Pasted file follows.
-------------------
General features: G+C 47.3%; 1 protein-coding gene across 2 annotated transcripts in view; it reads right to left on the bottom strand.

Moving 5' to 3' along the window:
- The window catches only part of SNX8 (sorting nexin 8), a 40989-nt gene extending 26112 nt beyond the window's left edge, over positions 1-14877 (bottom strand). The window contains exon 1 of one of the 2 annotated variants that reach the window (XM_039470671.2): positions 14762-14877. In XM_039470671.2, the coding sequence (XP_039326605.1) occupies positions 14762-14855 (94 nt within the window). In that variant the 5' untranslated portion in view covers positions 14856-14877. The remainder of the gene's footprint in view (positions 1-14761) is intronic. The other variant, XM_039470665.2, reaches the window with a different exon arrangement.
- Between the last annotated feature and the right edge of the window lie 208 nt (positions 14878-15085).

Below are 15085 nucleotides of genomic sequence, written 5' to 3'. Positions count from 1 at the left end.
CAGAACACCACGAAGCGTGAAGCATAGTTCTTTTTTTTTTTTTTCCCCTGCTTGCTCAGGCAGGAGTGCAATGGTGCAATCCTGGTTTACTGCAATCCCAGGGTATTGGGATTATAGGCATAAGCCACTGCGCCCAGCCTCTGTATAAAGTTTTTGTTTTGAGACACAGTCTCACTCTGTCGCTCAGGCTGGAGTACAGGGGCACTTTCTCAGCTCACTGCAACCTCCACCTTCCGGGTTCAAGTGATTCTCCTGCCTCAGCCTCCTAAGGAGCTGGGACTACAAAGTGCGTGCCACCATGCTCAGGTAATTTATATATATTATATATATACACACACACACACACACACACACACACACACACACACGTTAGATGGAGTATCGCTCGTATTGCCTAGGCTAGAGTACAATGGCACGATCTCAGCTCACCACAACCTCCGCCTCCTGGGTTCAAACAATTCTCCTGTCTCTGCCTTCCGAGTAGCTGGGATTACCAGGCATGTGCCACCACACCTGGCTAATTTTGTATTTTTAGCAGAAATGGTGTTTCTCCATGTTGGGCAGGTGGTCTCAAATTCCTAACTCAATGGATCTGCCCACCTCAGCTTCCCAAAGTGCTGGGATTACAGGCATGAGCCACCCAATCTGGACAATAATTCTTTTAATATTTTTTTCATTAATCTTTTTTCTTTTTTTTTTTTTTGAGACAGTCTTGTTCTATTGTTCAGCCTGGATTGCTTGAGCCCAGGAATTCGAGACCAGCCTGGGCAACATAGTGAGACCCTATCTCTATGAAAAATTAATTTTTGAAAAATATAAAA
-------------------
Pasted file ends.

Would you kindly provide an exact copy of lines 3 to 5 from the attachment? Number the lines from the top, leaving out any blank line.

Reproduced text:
- The window catches only part of SNX8 (sorting nexin 8), a 40989-nt gene extending 26112 nt beyond the window's left edge, over positions 1-14877 (bottom strand). The window contains exon 1 of one of the 2 annotated variants that reach the window (XM_039470671.2): positions 14762-14877. In XM_039470671.2, the coding sequence (XP_039326605.1) occupies positions 14762-14855 (94 nt within the window). In that variant the 5' untranslated portion in view covers positions 14856-14877. The remainder of the gene's footprint in view (positions 1-14761) is intronic. The other variant, XM_039470665.2, reaches the window with a different exon arrangement.
- Between the last annotated feature and the right edge of the window lie 208 nt (positions 14878-15085).

Below are 15085 nucleotides of genomic sequence, written 5' to 3'. Positions count from 1 at the left end.